RG: It's on tonight - it's an adaptation of the crime writer Val McDermid's novel Wire in the Blood and really, essentially deals with human behaviour, and it gives a solution or a notion that if we capture human behaviour, or destructive behaviour at a very early stage, then maybe later on in life we can stop it i.e. if you spot through your socialisation process something that is going wrong in a human being's mind then we can stop it later on in life. So it puts forward something of a solution rather than being reactionary and saying these people are all nutters.
FB: What does wire in the blood mean then? That's a DNA thing or something ?
RG: Well it means two things. It's actually 'the wire in the blood', a quote from a T.S. Elliot poem, don't ask me which poem, excuse my ignorance for that, but psychologists use it as a 'kink' in the genetic make-up of a person - a 'wire' in the blood. Something obstructing, something that we perceive as the norm.
FB: So something's not wired up, not quite right ?
RG: Yes - something just doesn't make sense. I worked with a wonderful clinical psychologist, Julian Boon, and he said never underestimate the notion when you grandmother says: "I always knew he would grow up to be a bad 'un," and he's actually - 9 times out of 10 - it's quite right, don't disregard that. And scientists didn't capture Fred West, it was actually a cop who had half an idea that something wasn't quite right. And it's also a series that's saying we are blind to these terrible things. I mean Fred West had neighbours...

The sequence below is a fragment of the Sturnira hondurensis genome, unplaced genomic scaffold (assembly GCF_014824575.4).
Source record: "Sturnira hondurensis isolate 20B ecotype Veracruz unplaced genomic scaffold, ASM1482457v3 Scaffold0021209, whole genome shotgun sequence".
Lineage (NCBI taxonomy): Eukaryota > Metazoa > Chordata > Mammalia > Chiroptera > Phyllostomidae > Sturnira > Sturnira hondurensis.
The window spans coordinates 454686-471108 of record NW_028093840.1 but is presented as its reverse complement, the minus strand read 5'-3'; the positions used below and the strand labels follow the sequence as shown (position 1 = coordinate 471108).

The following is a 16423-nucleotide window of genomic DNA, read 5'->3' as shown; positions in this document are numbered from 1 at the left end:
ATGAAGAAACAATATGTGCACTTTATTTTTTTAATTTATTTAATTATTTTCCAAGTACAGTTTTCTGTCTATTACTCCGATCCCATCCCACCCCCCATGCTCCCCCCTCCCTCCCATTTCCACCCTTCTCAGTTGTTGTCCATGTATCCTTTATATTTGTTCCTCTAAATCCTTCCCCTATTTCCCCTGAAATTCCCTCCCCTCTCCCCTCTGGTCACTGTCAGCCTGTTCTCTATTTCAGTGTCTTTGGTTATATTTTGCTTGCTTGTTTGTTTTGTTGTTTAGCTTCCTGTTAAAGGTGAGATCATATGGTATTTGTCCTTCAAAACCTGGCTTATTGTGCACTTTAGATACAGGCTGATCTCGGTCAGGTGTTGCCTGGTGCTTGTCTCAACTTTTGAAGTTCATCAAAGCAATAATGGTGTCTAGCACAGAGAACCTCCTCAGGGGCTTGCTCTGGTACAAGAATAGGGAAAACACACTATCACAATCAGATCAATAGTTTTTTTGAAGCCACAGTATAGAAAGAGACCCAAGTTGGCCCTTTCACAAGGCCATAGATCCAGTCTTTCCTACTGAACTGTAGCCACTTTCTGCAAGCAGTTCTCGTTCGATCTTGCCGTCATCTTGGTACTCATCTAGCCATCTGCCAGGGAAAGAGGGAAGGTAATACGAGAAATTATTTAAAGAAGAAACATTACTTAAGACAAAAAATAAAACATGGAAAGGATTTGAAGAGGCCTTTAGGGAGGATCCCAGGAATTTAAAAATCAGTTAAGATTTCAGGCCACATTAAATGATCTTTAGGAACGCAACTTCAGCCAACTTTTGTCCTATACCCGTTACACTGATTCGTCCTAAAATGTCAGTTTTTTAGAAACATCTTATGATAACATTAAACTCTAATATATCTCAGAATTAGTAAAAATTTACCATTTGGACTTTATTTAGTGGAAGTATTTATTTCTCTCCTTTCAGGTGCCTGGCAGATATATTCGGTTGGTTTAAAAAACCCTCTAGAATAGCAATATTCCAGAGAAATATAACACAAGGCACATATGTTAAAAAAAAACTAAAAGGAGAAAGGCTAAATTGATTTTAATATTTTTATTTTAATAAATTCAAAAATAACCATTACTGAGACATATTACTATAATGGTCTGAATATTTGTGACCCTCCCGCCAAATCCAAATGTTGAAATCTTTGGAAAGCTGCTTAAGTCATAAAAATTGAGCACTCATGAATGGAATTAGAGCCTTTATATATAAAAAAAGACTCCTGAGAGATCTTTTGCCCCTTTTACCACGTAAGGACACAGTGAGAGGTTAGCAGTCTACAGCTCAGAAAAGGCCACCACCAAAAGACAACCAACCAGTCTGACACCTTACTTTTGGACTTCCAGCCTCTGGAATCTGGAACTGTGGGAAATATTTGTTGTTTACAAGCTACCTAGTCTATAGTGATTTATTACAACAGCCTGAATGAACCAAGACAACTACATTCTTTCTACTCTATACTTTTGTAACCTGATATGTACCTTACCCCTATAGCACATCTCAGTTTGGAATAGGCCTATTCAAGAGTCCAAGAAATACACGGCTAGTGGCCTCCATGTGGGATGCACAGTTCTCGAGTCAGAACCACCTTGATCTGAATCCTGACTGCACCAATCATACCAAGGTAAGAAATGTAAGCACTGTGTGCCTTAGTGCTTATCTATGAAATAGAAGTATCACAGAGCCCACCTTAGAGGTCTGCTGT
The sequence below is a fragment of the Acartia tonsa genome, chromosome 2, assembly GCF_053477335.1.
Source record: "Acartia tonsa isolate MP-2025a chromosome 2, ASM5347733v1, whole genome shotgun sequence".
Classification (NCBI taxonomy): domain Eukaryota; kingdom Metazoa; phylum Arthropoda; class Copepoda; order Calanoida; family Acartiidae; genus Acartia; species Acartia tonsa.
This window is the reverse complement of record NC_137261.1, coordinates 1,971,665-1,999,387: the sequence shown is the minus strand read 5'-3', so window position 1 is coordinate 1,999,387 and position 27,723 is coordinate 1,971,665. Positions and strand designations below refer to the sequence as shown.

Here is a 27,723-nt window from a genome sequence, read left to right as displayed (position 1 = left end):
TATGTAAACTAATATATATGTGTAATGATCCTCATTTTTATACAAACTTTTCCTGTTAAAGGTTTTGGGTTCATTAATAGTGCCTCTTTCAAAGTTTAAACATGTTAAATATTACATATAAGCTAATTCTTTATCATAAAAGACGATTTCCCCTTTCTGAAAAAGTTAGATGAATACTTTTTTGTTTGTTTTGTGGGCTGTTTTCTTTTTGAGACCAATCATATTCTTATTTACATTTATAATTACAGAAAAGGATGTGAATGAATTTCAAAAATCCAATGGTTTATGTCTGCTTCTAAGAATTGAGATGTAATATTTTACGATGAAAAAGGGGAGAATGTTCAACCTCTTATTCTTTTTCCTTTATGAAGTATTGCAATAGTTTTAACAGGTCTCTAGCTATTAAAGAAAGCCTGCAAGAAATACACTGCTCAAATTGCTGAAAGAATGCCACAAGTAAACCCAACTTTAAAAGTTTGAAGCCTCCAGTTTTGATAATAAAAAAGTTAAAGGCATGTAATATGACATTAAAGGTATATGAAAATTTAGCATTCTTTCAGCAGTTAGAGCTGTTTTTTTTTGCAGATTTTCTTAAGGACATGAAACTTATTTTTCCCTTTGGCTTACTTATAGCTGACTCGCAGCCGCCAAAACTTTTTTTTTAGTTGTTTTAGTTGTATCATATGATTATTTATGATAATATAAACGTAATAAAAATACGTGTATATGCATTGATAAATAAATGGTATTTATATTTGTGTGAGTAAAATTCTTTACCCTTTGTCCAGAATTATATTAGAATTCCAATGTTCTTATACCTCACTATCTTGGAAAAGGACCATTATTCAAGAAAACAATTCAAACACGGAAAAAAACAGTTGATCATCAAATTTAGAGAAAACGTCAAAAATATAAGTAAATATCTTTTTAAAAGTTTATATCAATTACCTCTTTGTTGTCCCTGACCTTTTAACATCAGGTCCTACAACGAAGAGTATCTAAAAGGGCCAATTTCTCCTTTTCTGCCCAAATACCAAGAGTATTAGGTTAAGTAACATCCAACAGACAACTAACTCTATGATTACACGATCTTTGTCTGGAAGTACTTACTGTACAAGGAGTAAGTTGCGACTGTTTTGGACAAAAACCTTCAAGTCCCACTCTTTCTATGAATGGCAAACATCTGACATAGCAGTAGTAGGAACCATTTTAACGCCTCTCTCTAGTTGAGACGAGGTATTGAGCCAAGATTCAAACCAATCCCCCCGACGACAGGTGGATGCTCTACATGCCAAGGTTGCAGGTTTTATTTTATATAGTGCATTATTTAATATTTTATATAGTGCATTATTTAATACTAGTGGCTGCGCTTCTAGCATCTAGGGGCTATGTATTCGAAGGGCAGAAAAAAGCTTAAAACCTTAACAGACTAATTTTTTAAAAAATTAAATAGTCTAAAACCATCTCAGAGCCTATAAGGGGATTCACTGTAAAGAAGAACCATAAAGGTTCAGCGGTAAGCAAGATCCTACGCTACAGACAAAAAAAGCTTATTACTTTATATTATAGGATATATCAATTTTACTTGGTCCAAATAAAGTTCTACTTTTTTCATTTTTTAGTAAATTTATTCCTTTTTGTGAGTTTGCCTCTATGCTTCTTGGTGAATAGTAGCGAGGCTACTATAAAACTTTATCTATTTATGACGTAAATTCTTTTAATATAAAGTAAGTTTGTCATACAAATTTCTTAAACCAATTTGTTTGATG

FB: Yes - close neighbours.
RG: Very close neighbours. There were terrible things going on there, and it didn't take an Oxford Don to work out that digging up the garden at three o'clock in the morning means there's something up. You know what I mean?
PS: It's as you say; in the end it was just a policeman's intuition, it's just someone saying that's just not right...
RG: It's this time in the day and it's a terrible thing to talk about but you know, one of his family were missing and a cop picked up on that. Fred West by definition was subnormal anyway and you will find that one in four serial killers are subnormal.
PS: So how much work, and it's quite obvious you have done a lot of research - you have done a lot of work, and obviously we have read the books which are terrific books.
PS: But what is Tony Hill like? What sort of person is he?
RG: I think he's a loser. I mean really, he's a person who is a loser in relationships with women and the 'norm'. Because if you have all these things working with the people who have done terrible acts of destruction, and destruction is the right word, don't lets use this biblical term 'evil' because in a way you're glorifying what these people do. If you harbour all this information then it's very difficult to articulate that to any normal being, so talking about football, or you know, a 9 - 5 job is very difficult for him, and there's a little sequence with the wonderful Hermione Norris who I team up with, he asks her about her relationship and she says: "Well my fella left me because sex with me wasn't worth a three hour drive," and she says: "What about you ?" "Well - sex with me definitely isn't worth a 3 hour drive, maybe a five minute walk - if it's not raining." So in that respect he's unable to articulate himself to others.
FB: So he's a brilliant psychologist who is used to working with murderers once they're caught and charged and imprisoned.
RG: Sure. That's right.
FB: But Hermione, who plays Carol, she's the person who's wanting you in at the very beginning to get into the mind of the murderer before they've even caught him. Is that correct ?